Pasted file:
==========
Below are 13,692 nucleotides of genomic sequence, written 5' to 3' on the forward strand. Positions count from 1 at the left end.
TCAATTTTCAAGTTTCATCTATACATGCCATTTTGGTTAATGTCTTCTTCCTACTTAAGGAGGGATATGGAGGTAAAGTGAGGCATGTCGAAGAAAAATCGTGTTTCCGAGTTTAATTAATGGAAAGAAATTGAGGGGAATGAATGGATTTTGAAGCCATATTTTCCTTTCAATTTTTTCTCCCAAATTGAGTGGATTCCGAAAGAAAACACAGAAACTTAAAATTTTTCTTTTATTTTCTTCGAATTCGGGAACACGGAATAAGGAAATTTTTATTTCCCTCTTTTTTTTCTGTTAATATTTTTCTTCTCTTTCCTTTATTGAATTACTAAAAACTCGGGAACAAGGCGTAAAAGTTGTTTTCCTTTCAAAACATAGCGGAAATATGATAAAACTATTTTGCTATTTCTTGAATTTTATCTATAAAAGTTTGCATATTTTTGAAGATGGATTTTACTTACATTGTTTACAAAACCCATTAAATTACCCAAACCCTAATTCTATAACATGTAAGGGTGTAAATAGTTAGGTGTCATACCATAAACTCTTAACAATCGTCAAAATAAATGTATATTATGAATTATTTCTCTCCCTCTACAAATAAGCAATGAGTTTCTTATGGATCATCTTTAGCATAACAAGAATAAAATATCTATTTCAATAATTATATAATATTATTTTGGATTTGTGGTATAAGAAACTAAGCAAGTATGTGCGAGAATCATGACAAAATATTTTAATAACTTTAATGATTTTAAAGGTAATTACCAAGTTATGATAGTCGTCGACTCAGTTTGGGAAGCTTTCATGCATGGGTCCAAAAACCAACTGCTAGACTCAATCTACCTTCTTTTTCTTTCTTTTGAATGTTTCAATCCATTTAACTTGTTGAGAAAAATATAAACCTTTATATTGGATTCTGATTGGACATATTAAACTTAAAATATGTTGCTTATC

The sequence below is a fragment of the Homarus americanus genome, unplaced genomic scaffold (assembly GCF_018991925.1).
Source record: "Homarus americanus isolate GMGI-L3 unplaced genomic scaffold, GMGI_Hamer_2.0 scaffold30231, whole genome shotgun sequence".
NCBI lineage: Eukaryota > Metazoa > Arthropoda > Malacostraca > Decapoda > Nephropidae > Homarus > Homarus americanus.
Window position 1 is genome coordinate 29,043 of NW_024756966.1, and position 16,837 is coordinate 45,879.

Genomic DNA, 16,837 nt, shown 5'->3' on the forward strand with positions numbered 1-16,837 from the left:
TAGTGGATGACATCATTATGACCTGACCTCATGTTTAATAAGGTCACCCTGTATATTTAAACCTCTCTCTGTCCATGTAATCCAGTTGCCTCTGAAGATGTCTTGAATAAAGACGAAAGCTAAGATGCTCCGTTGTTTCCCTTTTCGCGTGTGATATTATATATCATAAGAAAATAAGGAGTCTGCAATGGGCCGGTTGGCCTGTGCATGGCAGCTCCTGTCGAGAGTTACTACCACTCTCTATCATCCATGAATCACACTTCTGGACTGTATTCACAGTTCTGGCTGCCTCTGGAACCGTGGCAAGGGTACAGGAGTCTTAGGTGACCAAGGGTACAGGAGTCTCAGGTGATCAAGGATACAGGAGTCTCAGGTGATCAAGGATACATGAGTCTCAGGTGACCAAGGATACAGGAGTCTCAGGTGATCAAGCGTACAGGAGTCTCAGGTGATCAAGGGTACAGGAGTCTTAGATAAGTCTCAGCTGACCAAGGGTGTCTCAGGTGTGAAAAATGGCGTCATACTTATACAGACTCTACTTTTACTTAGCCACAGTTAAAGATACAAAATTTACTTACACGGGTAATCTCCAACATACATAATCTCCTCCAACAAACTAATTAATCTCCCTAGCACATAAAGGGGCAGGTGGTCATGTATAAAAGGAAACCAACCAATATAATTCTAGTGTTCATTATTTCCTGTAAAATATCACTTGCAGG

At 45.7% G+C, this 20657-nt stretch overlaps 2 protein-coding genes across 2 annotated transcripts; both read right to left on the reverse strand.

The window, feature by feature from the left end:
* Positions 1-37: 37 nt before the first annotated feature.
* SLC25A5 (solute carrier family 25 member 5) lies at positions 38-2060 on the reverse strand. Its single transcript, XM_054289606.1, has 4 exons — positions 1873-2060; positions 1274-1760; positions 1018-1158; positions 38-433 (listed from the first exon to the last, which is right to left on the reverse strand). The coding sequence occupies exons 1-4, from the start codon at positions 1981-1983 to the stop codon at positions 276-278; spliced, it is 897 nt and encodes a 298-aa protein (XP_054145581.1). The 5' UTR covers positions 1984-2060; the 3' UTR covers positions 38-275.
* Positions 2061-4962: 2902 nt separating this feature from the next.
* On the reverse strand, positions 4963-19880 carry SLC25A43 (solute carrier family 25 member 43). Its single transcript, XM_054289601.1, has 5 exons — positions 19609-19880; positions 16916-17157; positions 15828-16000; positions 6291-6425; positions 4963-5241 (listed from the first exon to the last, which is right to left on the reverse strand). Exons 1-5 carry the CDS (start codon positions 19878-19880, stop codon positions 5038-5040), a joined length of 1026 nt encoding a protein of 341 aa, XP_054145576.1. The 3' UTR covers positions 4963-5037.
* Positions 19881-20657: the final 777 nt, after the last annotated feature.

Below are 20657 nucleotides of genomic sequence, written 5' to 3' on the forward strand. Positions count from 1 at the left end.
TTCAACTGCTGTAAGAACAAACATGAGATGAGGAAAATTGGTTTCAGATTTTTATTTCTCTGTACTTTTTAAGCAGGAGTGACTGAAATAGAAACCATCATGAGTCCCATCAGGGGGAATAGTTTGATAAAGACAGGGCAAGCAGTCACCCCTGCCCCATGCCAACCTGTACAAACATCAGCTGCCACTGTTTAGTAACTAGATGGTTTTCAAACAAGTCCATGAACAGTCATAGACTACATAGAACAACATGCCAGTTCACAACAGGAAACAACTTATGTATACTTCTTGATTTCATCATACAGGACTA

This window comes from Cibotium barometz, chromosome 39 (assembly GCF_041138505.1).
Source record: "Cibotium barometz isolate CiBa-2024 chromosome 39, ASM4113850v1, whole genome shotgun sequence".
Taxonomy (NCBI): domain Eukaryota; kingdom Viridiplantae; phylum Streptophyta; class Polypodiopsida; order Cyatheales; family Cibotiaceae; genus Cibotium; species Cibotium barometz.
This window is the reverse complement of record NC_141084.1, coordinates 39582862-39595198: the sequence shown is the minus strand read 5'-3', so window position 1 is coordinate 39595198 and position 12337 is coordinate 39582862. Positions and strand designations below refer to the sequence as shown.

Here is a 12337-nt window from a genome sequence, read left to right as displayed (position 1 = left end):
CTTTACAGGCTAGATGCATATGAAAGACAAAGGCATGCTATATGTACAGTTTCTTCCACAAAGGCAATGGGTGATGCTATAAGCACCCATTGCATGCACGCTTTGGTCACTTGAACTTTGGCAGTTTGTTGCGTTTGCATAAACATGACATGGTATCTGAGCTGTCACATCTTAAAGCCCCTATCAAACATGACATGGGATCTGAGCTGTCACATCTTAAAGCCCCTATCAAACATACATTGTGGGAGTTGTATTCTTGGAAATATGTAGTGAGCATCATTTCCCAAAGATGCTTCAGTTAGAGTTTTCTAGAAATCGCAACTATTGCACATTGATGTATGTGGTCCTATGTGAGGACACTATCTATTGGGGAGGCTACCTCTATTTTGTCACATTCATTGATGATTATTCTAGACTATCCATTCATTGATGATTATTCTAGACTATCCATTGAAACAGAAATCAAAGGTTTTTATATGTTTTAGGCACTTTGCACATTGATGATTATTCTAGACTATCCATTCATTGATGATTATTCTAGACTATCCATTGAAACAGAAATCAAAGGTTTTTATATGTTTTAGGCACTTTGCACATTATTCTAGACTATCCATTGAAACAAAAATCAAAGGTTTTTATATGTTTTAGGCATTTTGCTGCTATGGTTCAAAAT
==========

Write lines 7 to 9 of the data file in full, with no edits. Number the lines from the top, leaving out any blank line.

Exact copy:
Genomic DNA, 16,837 nt, shown 5'->3' on the forward strand with positions numbered 1-16,837 from the left:
TAGTGGATGACATCATTATGACCTGACCTCATGTTTAATAAGGTCACCCTGTATATTTAAACCTCTCTCTGTCCATGTAATCCAGTTGCCTCTGAAGATGTCTTGAATAAAGACGAAAGCTAAGATGCTCCGTTGTTTCCCTTTTCGCGTGTGATATTATATATCATAAGAAAATAAGGAGTCTGCAATGGGCCGGTTGGCCTGTGCATGGCAGCTCCTGTCGAGAGTTACTACCACTCTCTATCATCCATGAATCACACTTCTGGACTGTATTCACAGTTCTGGCTGCCTCTGGAACCGTGGCAAGGGTACAGGAGTCTTAGGTGACCAAGGGTACAGGAGTCTCAGGTGATCAAGGATACAGGAGTCTCAGGTGATCAAGGATACATGAGTCTCAGGTGACCAAGGATACAGGAGTCTCAGGTGATCAAGCGTACAGGAGTCTCAGGTGATCAAGGGTACAGGAGTCTTAGATAAGTCTCAGCTGACCAAGGGTGTCTCAGGTGTGAAAAATGGCGTCATACTTATACAGACTCTACTTTTACTTAGCCACAGTTAAAGATACAAAATTTACTTACACGGGTAATCTCCAACATACATAATCTCCTCCAACAAACTAATTAATCTCCCTAGCACATAAAGGGGCAGGTGGTCATGTATAAAAGGAAACCAACCAATATAATTCTAGTGTTCATTATTTCCTGTAAAATATCACTTGCAGG

At 45.7% G+C, this 20657-nt stretch overlaps 2 protein-coding genes across 2 annotated transcripts; both read right to left on the reverse strand.